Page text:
At this point, I think it’s safe to say that Grassroutes went a little viral during SOPA Blackout. It wasn’t like bird flu or SARS or anything, it just made a couple corners of the internet a little sniffly. (Pardon the pun.) Drew posted some numbers up over on our makeshift Grassroutes blog, if you want to see them.

By all means, Grassroutes probably shouldn’t have gone viral, not even a little bit. We started sharing it with people less than 12 hours before the blackout started. We hadn’t polished it much at that point. Our homepage desperately needed—and still needs—a bit of a redesign. One of our friends naively and prematurely posted it to Reddit, where it proceeded to get 0 upvotes.

So why?

  1. We chose a catchy way to promote it. Grassroutes was actually conceived as a counter-point to the SOPA widgets we were already seeing. (If you want to see where you’re coming from, you can watch my pitch at PennApps, which I still haven’t managed to watch all the way through—too self-concious—but which does explain our idea pretty well.)But then we realized that those SOPA widgets were only up on a few big websites. What if we told people to put a widget on their website—no matter who they were, no matter if they only had a prefab blog—and gave them a really easy way to do it? SOPA might have widgets already, but nothing so accessible as this. And Reddit, Wikipedia, et. al. were forcing SOPA to be a really, really hot topic.And aside from SOPA being a hot topic, it was a “good” topic. Making a SOPA fighting widget meant that we were the good guys. Unlike some of my other projects, this wasn’t something that seemed frivolous. I immediately went about the business of creating a “grabby” homepage. Forget the mellow browns of our main page, I wanted something that would yell at people. Red, white and gray, with a bold font and a little humor.
  2. We posted this catchy page on Hacker News. Hacker News was a great place to post something like Grassroutes, for a few reasons reasons. Firstly, a lot of the people on HN have blogs or websites, so we were reaching some of our users directly. Additionally, many HN users get excited about this kind of thing, and they have broadcast outlets like Twitter. (Shortly after posting to HN we started noticing Twitter buzz.)But maybe most importantly we got a lot of good feedback from HN users. People on HN are generally sharp and happy to give constructive criticism. For example, we needed to add a keypad: often officials make you work your way through a phone tree before you can actually leave a message or talk to someone. This hadn’t occurred to us. Hacker News straightened us out in short order.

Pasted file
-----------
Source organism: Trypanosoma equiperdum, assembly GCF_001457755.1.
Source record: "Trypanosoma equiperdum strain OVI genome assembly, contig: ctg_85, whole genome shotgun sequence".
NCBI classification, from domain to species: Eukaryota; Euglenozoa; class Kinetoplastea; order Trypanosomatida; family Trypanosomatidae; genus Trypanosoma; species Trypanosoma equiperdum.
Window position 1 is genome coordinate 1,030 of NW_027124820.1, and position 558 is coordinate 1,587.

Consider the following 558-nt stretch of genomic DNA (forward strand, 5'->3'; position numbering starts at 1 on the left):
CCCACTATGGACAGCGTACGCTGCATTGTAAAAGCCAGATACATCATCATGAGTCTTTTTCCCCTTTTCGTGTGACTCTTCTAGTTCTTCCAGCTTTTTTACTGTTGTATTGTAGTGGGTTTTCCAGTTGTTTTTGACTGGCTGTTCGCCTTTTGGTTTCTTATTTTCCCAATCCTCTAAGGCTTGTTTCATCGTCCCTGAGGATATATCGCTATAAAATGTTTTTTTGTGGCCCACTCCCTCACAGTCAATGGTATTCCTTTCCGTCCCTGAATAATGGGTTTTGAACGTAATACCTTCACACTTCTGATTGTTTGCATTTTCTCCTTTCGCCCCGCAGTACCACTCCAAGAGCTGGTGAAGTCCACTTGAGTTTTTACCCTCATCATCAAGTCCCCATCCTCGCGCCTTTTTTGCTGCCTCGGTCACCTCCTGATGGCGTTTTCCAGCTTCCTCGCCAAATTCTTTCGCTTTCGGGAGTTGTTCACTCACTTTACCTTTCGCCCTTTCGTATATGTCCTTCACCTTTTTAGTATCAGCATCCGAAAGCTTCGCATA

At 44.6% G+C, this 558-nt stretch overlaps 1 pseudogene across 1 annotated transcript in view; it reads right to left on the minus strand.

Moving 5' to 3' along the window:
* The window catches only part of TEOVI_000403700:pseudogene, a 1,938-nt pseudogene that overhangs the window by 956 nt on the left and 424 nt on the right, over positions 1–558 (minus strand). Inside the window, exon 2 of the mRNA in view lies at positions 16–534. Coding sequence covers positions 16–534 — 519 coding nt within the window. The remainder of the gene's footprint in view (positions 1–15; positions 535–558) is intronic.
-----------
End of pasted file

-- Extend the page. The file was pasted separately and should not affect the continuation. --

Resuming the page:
3. We started engaging people on Twitter.(Man, I love Twitter.) I think that this not only encouraged people to actually post the widget, but also made them like our team. This led to a handful of really nice posts, which in turn probably led to more use of the widget.We got a fair amount of traffic just from Twitter: We got retweeted by Reddit founder Alexis Ohanian and Boing Boinger Cory Doctorow, among others.
  4. We have awesome friends.We had a couple of experienced friends who were happy to give us advice, and that was indispensible and I am so grateful. But we also had a handful of other freshman-friends, from Seattle to Philadelphia, help us out in various ways. One started compiling websites that had promised to go dark for the blackout and found their email addresses. One started tweeting the thing at everyone.One of my friends, the incomparable Ben Schiffler, even made this awesome graphic and posted it to his tumblr, with a clickthrough to Grassroutes, where it garnered a respectable number of notes.

    It’s both so thrilling and so humbling when other people embrace your project like this.

  5. We reached out to the media.Ugh, I hate self-promotion, but sometimes it has to be done. I actually think that our biggest mistake here was not reaching out earlier. I waited until we had hundreds of thousands of unique visitors—from sites like Twitpic and Occupy Wall Street—before contacting the media. The result of this was that we ended up mostly on smaller, Seattle-centric sites. (Drew and I are both from Seattle.) While this was no loss, we probably could have gained more traction if we were on a couple of bigger sites, too. In retrospect, I should have reached out earlier and made more of a story out of our team. (Two tips from a friend of mine who is quickly becoming an old hat at getting on TechCrunch.)
  6. We didn’t rest on our (technical) laurels.When traffic started heating up (“Holy shit guys, we’re on Twitpic!”) we started worrying about keeping everything together. We were advised by a Penn upperclassman (who is an awesome authority on many things) to switch all our static assets to S3 while adding a dyno on Heroku. This seemed to be an easy and cost effective way to scale—and I’m not sure what would have happened without these changes.

I guess in sum it looks like we did just enough right. Hopefully I’ll be able to take these lessons and apply them the next time we whip up a project we’re really passionate about. And who knows what I’ll learn that time.



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